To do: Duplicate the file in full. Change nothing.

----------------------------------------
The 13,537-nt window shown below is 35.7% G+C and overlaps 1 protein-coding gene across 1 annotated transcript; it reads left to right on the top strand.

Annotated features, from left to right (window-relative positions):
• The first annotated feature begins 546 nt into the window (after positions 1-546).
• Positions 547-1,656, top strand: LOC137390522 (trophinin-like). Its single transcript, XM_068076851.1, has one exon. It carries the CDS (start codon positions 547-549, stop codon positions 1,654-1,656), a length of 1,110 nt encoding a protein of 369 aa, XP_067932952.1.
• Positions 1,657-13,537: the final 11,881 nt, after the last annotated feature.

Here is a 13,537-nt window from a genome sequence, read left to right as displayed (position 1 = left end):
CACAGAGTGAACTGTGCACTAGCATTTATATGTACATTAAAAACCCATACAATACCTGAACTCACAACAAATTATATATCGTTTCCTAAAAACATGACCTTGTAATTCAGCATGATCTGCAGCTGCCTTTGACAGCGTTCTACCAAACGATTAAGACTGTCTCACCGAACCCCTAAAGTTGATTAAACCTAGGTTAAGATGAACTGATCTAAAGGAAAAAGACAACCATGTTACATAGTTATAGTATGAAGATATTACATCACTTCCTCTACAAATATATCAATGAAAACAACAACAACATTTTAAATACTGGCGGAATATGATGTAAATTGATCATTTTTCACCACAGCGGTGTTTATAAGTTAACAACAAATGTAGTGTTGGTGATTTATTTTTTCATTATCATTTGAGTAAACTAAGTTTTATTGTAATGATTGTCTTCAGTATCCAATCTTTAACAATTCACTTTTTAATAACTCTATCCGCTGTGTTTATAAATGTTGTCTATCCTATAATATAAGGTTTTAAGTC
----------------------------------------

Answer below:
The 13,537-nt window shown below is 35.7% G+C and overlaps 1 protein-coding gene across 1 annotated transcript; it reads left to right on the top strand.

Annotated features, from left to right (window-relative positions):
• The first annotated feature begins 546 nt into the window (after positions 1-546).
• Positions 547-1,656, top strand: LOC137390522 (trophinin-like). Its single transcript, XM_068076851.1, has one exon. It carries the CDS (start codon positions 547-549, stop codon positions 1,654-1,656), a length of 1,110 nt encoding a protein of 369 aa, XP_067932952.1.
• Positions 1,657-13,537: the final 11,881 nt, after the last annotated feature.

Here is a 13,537-nt window from a genome sequence, read left to right as displayed (position 1 = left end):
CACAGAGTGAACTGTGCACTAGCATTTATATGTACATTAAAAACCCATACAATACCTGAACTCACAACAAATTATATATCGTTTCCTAAAAACATGACCTTGTAATTCAGCATGATCTGCAGCTGCCTTTGACAGCGTTCTACCAAACGATTAAGACTGTCTCACCGAACCCCTAAAGTTGATTAAACCTAGGTTAAGATGAACTGATCTAAAGGAAAAAGACAACCATGTTACATAGTTATAGTATGAAGATATTACATCACTTCCTCTACAAATATATCAATGAAAACAACAACAACATTTTAAATACTGGCGGAATATGATGTAAATTGATCATTTTTCACCACAGCGGTGTTTATAAGTTAACAACAAATGTAGTGTTGGTGATTTATTTTTTCATTATCATTTGAGTAAACTAAGTTTTATTGTAATGATTGTCTTCAGTATCCAATCTTTAACAATTCACTTTTTAATAACTCTATCCGCTGTGTTTATAAATGTTGTCTATCCTATAATATAAGGTTTTAAGTC